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At the Center, we have established a new multidisciplinary research and training program that synergizes the expertise of many interacting VCU investigators in order to focus on two overriding and interrelated concepts: biological information and complexity in biological systems. Participating investigators orient their collective efforts on a focused subset of carefully chosen research areas. The selected research foci reflect, complement, and energize current research efforts at VCU.

1. Overall Goal of the CSBC.  The overall goal of the Center is to globally elucidate and understand the functional roles of molecular interactions that vary both temporally and spatially in cells, tissues, organs and organisms. This involves identification of all of the myriad macromolecules that comprise the pathways and cascades of molecular interactions that drive the life processes of cells, the assessment of time-dependent information flow through the systems in both normal and pathological states, and finally the reduction of the mass of detailed data into a set of interacting theoretical models that describe these processes.

2. Research Model.  Our research model is one in which scientists historically separated by disciplinary boundaries work in close collaboration to advance the integrative discovery science and systems biology which have emerged as a consequence of the recent rapid advances in genomics, proteomics, and bioinformatics. Unlike conventional scientific approaches that study single genes or proteins, or the parts of the system, integrative discovery science and systems biology examine the complex interactions of large numbers of biological elements. The principles of complexity assume that these dynamical interactions synergize emergent properties that cannot be predicted or understood from the ‘parts list’, and must be observed and modeled at higher levels. Thus, the Center embraces the concept that we will only understand the function of cells, tissues, organs, organisms, and indeed the secrets of life itself, through an integrative global approach of simultaneously studying all of the parts, and by attempting to derive and test mathematical and computational descriptions and models/simulations of these systems. Such scientific efforts can only succeed in an environment of significant interdisciplinary collaboration, applying the principles of integrative discovery science.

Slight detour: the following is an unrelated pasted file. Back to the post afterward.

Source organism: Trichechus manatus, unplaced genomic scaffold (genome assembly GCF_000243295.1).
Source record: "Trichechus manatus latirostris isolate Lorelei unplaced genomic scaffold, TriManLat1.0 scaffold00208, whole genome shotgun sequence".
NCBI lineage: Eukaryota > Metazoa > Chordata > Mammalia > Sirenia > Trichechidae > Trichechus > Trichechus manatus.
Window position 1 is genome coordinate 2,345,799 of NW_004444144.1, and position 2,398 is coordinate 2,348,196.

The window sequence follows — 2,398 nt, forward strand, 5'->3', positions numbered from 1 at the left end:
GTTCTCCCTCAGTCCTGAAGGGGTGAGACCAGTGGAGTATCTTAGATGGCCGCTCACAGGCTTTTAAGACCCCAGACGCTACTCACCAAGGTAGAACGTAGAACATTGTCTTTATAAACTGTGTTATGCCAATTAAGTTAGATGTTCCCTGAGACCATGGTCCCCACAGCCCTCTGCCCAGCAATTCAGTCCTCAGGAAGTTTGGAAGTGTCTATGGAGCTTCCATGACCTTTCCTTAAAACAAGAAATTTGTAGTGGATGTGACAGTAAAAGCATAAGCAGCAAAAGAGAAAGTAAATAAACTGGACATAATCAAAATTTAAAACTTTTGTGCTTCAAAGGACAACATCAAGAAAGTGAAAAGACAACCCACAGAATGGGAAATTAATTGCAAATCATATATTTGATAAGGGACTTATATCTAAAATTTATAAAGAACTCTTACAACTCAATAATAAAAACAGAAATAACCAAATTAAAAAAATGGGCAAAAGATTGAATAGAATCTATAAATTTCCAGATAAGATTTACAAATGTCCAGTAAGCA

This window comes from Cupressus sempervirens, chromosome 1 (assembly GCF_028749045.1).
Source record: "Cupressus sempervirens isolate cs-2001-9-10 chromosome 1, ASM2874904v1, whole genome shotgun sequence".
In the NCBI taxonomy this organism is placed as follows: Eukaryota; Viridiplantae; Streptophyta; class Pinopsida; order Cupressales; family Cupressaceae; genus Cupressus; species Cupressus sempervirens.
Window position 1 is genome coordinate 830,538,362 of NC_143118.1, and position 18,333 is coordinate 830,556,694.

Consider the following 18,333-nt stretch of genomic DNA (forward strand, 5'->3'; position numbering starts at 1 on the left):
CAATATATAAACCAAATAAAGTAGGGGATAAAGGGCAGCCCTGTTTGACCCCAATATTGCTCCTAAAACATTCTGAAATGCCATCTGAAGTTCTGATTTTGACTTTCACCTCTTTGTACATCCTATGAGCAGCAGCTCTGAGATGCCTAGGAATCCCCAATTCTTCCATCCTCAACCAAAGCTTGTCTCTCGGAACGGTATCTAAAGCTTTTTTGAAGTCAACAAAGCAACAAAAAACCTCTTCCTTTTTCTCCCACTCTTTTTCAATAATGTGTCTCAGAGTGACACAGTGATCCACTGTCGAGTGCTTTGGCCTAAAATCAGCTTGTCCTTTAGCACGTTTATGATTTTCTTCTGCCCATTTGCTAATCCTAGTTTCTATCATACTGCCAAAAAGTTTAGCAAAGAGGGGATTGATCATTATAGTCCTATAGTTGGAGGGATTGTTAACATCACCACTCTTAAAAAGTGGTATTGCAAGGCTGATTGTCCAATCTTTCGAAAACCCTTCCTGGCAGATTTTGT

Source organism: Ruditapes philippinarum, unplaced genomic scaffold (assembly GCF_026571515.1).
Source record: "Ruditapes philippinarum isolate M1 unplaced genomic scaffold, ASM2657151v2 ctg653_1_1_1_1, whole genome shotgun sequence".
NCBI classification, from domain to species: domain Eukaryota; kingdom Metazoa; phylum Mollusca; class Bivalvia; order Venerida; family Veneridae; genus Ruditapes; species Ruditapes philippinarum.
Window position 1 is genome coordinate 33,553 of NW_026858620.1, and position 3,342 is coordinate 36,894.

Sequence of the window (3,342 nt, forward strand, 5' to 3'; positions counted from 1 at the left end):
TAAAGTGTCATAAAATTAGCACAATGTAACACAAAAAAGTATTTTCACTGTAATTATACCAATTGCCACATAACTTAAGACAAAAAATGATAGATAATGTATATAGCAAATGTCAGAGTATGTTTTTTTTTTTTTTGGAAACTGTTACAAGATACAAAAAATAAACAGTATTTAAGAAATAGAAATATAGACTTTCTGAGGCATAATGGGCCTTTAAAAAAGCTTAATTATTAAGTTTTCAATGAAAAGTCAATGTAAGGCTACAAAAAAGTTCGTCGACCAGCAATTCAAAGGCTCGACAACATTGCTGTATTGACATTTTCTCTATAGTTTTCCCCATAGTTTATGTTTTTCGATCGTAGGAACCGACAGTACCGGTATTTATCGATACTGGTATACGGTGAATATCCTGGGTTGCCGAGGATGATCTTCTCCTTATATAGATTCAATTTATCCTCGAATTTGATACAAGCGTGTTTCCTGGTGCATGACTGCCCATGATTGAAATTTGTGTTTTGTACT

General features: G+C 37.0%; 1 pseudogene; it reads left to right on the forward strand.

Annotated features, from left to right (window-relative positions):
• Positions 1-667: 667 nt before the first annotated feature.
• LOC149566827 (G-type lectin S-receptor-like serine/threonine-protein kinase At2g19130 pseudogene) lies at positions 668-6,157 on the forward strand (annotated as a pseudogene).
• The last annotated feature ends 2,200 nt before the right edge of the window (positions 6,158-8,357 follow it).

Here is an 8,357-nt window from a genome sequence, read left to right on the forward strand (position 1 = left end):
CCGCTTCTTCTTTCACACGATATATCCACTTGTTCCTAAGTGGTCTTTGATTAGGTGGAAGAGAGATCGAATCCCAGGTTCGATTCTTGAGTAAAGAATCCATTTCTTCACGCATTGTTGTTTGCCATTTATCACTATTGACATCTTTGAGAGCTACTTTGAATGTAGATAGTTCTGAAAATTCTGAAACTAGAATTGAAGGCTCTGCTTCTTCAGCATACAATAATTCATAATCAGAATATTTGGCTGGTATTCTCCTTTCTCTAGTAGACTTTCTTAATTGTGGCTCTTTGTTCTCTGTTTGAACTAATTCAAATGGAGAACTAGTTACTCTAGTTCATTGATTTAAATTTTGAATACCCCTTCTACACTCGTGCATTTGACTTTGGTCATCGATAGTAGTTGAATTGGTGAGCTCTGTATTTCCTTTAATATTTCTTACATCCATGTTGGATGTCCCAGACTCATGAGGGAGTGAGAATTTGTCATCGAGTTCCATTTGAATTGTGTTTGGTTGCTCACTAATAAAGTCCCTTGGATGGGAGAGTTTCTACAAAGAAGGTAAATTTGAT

3. Biological Information. The true revolution, now approaching us, lies in our capacity to rapidly acquire, decipher and manipulate and subsequently understand complex biological information. Biological information can be compartmentalized into three categories; i.e., that which is present in genes, that which is in the three dimensional structure of proteins and other macromolecules, and that which arises from the complex molecular interactions and networks of molecular interactions that differentiate "life" or biology from physics or chemistry. What is striking about these complex systems and networks are the appearance of so-called emergent properties. Emergent properties arise as a consequence of the interaction of many different fundamental units, and are more than the sum or average of the individual interactions. Consequently, emergent properties cannot be predicted a priori from the properties or values of the individual compositional units themselves. Studies of emergent properties arising from the complexity of life processes represent the new exciting paradigm for the biomedical scientist.

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Date last modified: 10/27/04
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